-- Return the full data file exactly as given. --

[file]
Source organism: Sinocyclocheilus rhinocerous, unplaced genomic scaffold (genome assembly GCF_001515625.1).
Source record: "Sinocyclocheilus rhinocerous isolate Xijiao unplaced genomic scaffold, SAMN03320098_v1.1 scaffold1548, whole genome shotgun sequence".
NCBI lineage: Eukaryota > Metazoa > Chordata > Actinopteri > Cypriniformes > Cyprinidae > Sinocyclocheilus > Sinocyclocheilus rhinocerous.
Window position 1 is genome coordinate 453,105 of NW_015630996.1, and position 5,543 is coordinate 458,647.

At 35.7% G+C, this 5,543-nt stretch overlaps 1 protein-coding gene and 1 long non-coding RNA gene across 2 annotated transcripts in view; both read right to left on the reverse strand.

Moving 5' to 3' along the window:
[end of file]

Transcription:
Source organism: Sinocyclocheilus rhinocerous, unplaced genomic scaffold (genome assembly GCF_001515625.1).
Source record: "Sinocyclocheilus rhinocerous isolate Xijiao unplaced genomic scaffold, SAMN03320098_v1.1 scaffold1548, whole genome shotgun sequence".
NCBI lineage: Eukaryota > Metazoa > Chordata > Actinopteri > Cypriniformes > Cyprinidae > Sinocyclocheilus > Sinocyclocheilus rhinocerous.
Window position 1 is genome coordinate 453,105 of NW_015630996.1, and position 5,543 is coordinate 458,647.

At 35.7% G+C, this 5,543-nt stretch overlaps 1 protein-coding gene and 1 long non-coding RNA gene across 2 annotated transcripts in view; both read right to left on the reverse strand.

Moving 5' to 3' along the window: